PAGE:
Graduating from UWC amid the Covid19 Pandemic
Joel, hailing from Singapore, picks up the video call and we spend a solid minute mending the technical difficulties from our audio. He observes how this was a major transition, considering that he lived just one floor above mine in Ohana for the past two years, now we are 377 kilometers away and one border apart.
Joel has been spending most of his time ‘not doing much’ and trying his best not to leave the house. Although he has been spending the majority of his time trying to plan out his life moving forward, he has been finding difficulties due to the uncertainty and challenges of the pandemic. Sheltering at home for the past two months, he has resorted to the world of cooking and baking as his source of entertainment. He also stresses how ‘for people who knew him in the two-years, they would know that he has always had a close relationship with food.’
His initial encounter with bread-making extended into a fiasco, now with over four kilograms of flour in his kitchen, and a big portion of his week resorted solely to kneading bread and cooking. “I think I’ve been having a typical quarantine, trying to read more books and exercise, trying to do things I wouldn’t normally have had time to do in school. I am currently in the middle of a few books, I bought a subscription package for The Economist and have been reading ‘Bad Science’ and halfway through ‘Sapiens’.”
“Looking back, I was apprehensive about the whole UWC experience during Intro week. Going into a whole new place was certainly quite a foreign experience. I wouldn’t say I was narrow-minded but I definitely learned a lot throughout my two-years – or shall I say one-and-a-half haha.” Joel also mentions how he was exposed to a new understanding of the world. “When you live in a region where you are sheltered, you are not exposed to many things. Ultimately, you don’t get to hear stories. Having these difficult yet refreshing conversations opened my understanding of the world.” Throughout the two-years, most people spend the majority of their time navigating. From when they step foot to the grey, bleak, yet hopeful building, to when they leave their UWC bubbles through the tunnel of love, we are all just trying to navigate. Although the experience was quite a challenging one, as Joel mentions, it was worthwhile and as cliche, as it sounds, “I would not change it for the people you know are the people you will know for life”.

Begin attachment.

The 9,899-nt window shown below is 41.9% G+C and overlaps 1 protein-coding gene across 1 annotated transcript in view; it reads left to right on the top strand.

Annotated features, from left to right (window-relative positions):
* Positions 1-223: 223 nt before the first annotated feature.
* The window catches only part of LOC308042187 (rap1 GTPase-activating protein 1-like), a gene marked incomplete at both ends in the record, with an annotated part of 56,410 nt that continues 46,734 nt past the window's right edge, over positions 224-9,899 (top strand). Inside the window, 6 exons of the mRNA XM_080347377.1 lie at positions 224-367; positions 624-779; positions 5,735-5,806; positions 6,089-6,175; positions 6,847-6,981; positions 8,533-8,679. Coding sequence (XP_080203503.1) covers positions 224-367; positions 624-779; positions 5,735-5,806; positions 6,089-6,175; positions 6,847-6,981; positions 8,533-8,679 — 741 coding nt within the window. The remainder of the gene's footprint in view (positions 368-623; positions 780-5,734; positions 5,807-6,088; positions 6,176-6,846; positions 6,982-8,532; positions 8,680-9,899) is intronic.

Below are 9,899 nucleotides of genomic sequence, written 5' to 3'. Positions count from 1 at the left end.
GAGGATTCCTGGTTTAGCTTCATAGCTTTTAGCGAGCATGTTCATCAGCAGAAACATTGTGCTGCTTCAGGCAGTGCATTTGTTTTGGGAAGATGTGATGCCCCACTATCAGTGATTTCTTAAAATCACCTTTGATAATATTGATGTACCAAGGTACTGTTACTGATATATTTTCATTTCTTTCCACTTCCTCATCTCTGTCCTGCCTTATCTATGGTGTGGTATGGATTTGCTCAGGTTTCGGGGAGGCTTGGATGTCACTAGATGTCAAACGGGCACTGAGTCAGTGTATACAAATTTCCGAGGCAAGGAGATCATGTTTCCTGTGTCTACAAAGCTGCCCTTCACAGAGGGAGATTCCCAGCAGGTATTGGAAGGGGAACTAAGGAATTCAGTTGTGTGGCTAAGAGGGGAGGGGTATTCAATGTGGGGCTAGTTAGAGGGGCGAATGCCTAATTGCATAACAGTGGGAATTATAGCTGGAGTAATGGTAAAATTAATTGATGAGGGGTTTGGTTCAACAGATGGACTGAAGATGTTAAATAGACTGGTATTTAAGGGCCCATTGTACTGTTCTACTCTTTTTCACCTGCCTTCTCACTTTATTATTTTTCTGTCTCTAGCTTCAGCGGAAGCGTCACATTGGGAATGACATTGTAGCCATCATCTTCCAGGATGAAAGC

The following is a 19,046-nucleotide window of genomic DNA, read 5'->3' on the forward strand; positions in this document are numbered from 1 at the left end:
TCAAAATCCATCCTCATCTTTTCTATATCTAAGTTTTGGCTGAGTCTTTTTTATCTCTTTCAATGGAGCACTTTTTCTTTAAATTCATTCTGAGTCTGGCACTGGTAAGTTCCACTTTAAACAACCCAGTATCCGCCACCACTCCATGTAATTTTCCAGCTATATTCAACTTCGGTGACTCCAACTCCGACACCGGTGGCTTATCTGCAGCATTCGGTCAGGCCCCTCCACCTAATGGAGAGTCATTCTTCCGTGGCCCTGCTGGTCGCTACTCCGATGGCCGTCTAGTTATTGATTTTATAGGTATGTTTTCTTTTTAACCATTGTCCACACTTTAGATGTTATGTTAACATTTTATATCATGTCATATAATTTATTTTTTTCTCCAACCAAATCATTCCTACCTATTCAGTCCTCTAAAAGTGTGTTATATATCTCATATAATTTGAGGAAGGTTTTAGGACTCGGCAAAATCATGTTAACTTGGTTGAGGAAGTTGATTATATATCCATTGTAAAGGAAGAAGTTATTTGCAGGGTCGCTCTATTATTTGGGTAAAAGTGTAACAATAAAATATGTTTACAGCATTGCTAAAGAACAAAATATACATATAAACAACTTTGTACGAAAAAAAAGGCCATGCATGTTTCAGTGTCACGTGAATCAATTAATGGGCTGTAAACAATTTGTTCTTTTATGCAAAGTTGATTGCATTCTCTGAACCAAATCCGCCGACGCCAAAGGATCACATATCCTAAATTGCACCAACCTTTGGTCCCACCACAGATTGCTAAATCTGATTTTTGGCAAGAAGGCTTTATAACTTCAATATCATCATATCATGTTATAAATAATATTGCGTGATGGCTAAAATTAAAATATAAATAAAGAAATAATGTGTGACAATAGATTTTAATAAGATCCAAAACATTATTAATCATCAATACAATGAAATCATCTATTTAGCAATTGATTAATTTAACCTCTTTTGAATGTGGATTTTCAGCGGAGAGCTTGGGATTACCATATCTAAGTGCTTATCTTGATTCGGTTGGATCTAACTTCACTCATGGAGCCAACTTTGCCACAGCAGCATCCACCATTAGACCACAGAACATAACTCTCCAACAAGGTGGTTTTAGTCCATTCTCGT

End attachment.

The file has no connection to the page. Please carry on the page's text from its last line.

Joel notes that he has had the fortune of having really good teachers throughout the two-years. A special shoutout to Parag and Kermeen (their relationship felt familial and it was hard seeing them move to Dilijan for a new experience), Ajay (he has been there since Day One, he is not only emotionally accessible but he did graduate from UWC and is able to relate to our experiences while pushing for personal growth and responsibility), Edward (had a chat with him the other day), Annemarie (for her cheerful and bubbly nature), Satya (his residence mentor in DP1, he misses Satya’s presence as the head of the residence as you never know what you miss until it’s gone) and Larissa (for navigating her students outside of the classroom) and other teachers that he had the fortune of having.